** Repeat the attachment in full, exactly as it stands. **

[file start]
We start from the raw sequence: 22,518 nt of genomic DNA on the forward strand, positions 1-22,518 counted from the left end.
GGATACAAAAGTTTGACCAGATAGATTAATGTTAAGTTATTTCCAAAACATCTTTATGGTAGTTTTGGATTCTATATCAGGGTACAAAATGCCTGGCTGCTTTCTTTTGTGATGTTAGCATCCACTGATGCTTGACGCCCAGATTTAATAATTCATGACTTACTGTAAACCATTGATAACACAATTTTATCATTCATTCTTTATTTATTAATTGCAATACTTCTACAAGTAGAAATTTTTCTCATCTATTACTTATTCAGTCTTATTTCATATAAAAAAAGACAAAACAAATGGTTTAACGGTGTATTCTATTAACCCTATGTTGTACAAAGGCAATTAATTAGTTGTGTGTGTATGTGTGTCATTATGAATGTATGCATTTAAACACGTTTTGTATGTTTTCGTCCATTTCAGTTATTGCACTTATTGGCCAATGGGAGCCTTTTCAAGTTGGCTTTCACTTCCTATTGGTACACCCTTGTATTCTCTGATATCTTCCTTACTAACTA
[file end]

We start from the raw sequence: 22,518 nt of genomic DNA on the forward strand, positions 1-22,518 counted from the left end.
GGATACAAAAGTTTGACCAGATAGATTAATGTTAAGTTATTTCCAAAACATCTTTATGGTAGTTTTGGATTCTATATCAGGGTACAAAATGCCTGGCTGCTTTCTTTTGTGATGTTAGCATCCACTGATGCTTGACGCCCAGATTTAATAATTCATGACTTACTGTAAACCATTGATAACACAATTTTATCATTCATTCTTTATTTATTAATTGCAATACTTCTACAAGTAGAAATTTTTCTCATCTATTACTTATTCAGTCTTATTTCATATAAAAAAAGACAAAACAAATGGTTTAACGGTGTATTCTATTAACCCTATGTTGTACAAAGGCAATTAATTAGTTGTGTGTGTATGTGTGTCATTATGAATGTATGCATTTAAACACGTTTTGTATGTTTTCGTCCATTTCAGTTATTGCACTTATTGGCCAATGGGAGCCTTTTCAAGTTGGCTTTCACTTCCTATTGGTACACCCTTGTATTCTCTGATATCTTCCTTACTAACTA